Five Sentence Fiction — Forgotten

Tuesday is when I tackle some Five Sentence Fiction. Feel free to take Lillie McFerrin’s challenge to write a five sentence story based on a single word prompt. The word does not have to appear in your five sentences, just used for direction. This week’s word is Forgotten.

brown leaves
Here is my offering:

The wind raced passed the windows shaking them in their frames and rattled against the side of the house sounding much like the rustle of a bag of groceries being shifted on the kitchen table. Patrick stared out at the trees that ringed the yard, all of them bare save one—an oak. It seemed to have forgotten what autumn had been all about, tenaciously holding on to cinnamon colored leaves that vibrated in the breeze, seismographicly charting the velocity of each gust. The cold had wormed its way into his joints, which barked at him as he lowered himself, cringing, into a chair by the window. A single leaf escaped the oak’s grasp, tumbling across the lawn before getting snagged by the dark, bony fingers of a sparse azalea bush. 

Got five sentences? Share them!


14 comments on “Five Sentence Fiction — Forgotten

  1. Lovely little tale – like the idea of a tree holding on to a leaf. It’s an image that’s been in my mind ever since I first read a story called “The Last Leaf” by O’Henry as a kid and it kind of stuck with me ever since.
    Have to admit though, didn’t quite get the bag-of-groceries comparison here. It didn’t quite sit well as a choice for the sound effect I imagined with the things you describe prior to that… even rustling fabric scraping on the floor sounds better to me, but then thats just me.

    • Spider– Thanks for your always honest feedback. The other day it was very windy and the gusts buffeting the side of my house made that grocery bag kind of sound. I think you are right that it is a bit of an odd description but I thought I would use it. That is the beauty of FSF, you can experiment without too much investment. I may go back and change it. Thanks for your insight and perspective. Would something like “The wall studs complained under the gusty assault” work better?

  2. See, I liked the bag of grocery reference. Maybe because it was easy to ‘hear’ that in my mind.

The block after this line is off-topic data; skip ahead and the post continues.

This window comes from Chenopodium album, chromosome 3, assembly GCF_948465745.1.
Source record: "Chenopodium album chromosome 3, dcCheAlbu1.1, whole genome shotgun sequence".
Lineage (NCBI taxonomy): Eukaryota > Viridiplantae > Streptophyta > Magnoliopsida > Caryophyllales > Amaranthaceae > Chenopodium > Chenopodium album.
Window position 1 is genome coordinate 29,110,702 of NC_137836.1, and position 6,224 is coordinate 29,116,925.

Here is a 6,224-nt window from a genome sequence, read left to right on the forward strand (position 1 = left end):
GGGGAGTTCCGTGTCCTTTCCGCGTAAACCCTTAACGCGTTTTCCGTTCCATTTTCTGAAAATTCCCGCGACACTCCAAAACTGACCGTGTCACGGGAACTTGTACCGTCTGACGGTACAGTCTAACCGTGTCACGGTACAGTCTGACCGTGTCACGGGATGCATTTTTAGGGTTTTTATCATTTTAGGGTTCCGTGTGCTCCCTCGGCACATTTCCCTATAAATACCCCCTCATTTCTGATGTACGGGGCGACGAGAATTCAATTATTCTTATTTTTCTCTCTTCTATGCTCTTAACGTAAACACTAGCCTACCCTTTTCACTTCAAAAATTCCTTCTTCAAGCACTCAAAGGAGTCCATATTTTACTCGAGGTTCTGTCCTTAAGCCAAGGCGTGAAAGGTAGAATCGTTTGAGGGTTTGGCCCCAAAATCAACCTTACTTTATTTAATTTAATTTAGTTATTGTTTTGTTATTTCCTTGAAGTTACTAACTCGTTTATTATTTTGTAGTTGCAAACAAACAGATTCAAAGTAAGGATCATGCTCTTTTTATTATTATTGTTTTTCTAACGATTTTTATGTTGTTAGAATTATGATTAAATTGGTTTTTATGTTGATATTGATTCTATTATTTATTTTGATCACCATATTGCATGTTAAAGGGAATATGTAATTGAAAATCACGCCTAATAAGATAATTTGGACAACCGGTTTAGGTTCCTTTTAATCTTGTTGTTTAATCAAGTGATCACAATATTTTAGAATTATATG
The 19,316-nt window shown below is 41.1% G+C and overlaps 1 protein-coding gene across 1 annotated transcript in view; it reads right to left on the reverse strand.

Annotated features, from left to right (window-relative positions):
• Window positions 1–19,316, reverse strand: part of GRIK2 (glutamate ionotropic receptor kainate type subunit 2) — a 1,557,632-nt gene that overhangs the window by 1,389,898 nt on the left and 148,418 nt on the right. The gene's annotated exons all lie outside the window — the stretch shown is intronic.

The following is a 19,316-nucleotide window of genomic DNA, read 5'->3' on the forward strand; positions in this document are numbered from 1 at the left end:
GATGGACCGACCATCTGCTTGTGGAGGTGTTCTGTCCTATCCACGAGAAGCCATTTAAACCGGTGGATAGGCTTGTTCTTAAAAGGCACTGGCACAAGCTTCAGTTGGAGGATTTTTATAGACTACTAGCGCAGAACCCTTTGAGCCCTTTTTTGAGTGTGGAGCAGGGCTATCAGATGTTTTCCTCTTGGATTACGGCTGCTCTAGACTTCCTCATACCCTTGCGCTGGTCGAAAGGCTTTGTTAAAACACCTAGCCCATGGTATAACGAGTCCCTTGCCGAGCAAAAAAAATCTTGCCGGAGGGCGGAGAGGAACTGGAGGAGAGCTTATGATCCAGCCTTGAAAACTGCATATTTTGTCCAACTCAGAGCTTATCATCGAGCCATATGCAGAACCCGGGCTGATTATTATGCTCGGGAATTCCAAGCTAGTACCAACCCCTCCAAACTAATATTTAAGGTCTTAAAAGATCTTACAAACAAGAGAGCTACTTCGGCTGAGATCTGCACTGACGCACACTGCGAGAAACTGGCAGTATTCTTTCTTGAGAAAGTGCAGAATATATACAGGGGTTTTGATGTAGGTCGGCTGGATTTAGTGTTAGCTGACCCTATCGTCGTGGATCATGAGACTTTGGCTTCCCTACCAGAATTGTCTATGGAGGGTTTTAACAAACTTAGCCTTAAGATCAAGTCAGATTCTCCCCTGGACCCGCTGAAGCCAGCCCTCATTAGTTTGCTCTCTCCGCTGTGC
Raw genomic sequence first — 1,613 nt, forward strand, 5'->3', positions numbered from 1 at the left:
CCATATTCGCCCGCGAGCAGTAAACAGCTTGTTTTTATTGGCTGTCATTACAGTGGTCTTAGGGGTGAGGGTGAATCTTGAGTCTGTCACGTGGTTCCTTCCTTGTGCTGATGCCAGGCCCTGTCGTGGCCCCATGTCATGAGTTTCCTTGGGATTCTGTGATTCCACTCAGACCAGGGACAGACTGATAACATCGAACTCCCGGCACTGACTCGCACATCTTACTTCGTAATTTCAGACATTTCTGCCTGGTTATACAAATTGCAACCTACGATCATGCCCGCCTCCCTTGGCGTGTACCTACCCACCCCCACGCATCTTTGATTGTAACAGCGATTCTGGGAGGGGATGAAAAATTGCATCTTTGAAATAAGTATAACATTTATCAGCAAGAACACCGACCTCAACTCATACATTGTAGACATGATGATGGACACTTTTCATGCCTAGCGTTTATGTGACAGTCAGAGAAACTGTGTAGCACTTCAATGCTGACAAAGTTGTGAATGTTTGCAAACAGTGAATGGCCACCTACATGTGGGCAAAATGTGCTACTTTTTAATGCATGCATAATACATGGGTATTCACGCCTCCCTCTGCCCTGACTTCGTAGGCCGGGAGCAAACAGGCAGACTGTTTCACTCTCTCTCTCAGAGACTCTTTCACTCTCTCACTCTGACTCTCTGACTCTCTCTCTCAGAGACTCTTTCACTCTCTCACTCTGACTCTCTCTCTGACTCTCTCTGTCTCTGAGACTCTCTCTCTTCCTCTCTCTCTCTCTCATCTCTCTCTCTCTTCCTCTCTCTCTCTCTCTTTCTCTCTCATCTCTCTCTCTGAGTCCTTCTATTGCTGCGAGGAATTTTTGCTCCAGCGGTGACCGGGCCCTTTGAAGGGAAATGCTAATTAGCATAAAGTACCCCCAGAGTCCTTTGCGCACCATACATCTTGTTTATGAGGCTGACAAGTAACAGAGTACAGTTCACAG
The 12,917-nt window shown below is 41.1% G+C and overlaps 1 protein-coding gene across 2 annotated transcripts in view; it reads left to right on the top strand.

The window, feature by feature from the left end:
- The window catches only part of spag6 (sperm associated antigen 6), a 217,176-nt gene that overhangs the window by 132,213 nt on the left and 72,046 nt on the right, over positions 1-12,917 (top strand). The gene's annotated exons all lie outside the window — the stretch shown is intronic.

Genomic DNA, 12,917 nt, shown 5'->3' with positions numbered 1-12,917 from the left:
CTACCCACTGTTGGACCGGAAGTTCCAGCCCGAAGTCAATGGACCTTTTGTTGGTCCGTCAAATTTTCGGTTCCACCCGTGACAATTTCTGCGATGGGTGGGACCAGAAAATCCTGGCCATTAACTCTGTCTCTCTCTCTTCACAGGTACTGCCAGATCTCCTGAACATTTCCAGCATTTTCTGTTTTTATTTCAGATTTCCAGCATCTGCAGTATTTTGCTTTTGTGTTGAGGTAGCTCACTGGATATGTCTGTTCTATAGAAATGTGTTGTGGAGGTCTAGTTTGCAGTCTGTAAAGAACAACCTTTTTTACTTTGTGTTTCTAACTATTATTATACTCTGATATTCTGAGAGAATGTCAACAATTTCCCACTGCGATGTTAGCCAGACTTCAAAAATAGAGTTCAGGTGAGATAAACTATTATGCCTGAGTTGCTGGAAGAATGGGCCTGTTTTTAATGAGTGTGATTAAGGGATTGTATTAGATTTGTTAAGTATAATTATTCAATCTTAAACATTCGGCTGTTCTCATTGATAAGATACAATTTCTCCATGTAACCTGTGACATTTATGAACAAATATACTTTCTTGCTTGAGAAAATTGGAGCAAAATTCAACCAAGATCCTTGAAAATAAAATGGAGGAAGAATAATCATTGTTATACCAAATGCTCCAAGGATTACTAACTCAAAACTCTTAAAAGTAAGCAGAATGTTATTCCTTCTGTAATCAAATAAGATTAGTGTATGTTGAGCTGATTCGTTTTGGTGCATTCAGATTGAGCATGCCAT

The story felt almost poignant to me. Like a passing of time thing. It’s just how it felt though. I do what you did. 🙂

    • Our house makes lots of different noises and I try to mentally catalog them all so I can use descriptions later on. Sometimes the wind elicits squeaks and rattles like a nail being reluctantly removed from a board other times it rustles and bumps, and there are ticks and bumps as well. Some comparisons work, some don’t. I am glad you liked it. thanks as always for stopping by…

  3. This is beautiful, Andy. Such richness of description. And I could feel the chill in my joints that, yes, also “bark” at me. Love that!

  4. There is more to this character, you hint at a hidden story, that there is more to tell, intriguing. Love the imagery of the tree.

    • Miranda– Thanks for your observations. I was going to make him a crusty old man but went for the melancholy instead and I think it suits him better. I am glad you liked it. Thanks for stopping by and leaving your comments.

  5. My two favorite details: the idea that the tree forgot what autumn was all about, and that last line, perfectly describing the “dark, bony fingers” of the azalea.

  6. I liked the comparisons, and I connected with the idea that the old man in his last years was clinging on like the leaves on the old oak… I also liked the leaves charting the gusts of wind!

    • Lisa–

      Thanks for your insightful analysis. You are right on the money. I have to admit I was pretty proud of the leaves charting the wind thing. Thanks for letting me know that you liked it too.

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